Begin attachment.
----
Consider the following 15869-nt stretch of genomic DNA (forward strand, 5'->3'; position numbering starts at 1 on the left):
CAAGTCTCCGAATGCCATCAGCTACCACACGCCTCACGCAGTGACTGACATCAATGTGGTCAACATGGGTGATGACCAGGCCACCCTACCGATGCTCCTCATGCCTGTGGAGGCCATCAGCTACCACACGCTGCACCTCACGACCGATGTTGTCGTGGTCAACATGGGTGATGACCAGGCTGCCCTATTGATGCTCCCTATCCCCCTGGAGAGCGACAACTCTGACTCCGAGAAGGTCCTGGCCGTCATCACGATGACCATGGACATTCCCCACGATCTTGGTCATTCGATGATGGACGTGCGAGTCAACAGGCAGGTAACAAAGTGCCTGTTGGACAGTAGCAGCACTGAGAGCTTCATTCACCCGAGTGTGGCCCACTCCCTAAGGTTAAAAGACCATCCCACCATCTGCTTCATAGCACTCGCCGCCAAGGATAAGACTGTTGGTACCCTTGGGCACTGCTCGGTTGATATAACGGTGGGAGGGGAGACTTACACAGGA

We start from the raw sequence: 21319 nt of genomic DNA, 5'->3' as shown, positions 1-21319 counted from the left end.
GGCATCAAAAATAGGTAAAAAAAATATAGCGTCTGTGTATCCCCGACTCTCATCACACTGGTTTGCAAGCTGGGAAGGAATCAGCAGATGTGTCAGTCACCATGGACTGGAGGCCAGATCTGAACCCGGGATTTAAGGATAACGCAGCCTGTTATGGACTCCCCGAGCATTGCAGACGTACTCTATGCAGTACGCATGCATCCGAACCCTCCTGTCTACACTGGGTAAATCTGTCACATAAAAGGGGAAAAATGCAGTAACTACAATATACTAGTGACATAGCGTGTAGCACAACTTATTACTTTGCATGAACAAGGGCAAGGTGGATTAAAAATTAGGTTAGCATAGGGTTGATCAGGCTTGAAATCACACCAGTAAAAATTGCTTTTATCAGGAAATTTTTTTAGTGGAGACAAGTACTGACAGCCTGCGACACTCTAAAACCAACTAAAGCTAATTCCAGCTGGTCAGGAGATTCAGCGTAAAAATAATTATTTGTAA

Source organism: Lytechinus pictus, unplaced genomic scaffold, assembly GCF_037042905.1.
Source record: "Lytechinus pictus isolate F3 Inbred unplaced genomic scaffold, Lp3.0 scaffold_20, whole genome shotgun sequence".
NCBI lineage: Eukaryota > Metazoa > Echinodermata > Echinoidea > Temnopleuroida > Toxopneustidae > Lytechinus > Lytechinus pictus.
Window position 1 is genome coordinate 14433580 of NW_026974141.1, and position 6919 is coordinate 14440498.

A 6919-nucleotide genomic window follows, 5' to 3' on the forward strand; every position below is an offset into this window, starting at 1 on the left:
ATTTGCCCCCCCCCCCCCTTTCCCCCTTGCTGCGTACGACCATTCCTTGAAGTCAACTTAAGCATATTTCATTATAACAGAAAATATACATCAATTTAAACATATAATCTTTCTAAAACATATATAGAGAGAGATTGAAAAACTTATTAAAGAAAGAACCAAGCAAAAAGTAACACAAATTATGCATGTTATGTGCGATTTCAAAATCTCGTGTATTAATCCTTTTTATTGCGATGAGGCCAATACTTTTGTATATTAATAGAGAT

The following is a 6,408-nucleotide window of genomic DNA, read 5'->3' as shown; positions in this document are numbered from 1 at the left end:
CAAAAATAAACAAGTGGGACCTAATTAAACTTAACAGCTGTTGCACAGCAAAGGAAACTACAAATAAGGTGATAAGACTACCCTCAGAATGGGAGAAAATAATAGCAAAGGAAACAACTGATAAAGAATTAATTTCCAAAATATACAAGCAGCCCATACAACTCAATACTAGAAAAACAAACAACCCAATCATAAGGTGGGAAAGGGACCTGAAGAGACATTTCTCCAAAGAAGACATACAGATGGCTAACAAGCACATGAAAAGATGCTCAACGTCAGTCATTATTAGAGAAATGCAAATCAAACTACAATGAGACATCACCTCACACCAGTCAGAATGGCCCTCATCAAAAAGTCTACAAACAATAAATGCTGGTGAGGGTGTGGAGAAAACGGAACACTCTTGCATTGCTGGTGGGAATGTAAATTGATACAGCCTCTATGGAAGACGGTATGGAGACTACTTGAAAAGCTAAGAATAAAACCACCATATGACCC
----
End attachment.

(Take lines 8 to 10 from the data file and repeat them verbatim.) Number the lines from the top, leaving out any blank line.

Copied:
Window position 1 is genome coordinate 14433580 of NW_026974141.1, and position 6919 is coordinate 14440498.

A 6919-nucleotide genomic window follows, 5' to 3' on the forward strand; every position below is an offset into this window, starting at 1 on the left:
ATTTGCCCCCCCCCCCCCTTTCCCCCTTGCTGCGTACGACCATTCCTTGAAGTCAACTTAAGCATATTTCATTATAACAGAAAATATACATCAATTTAAACATATAATCTTTCTAAAACATATATAGAGAGAGATTGAAAAACTTATTAAAGAAAGAACCAAGCAAAAAGTAACACAAATTATGCATGTTATGTGCGATTTCAAAATCTCGTGTATTAATCCTTTTTATTGCGATGAGGCCAATACTTTTGTATATTAATAGAGAT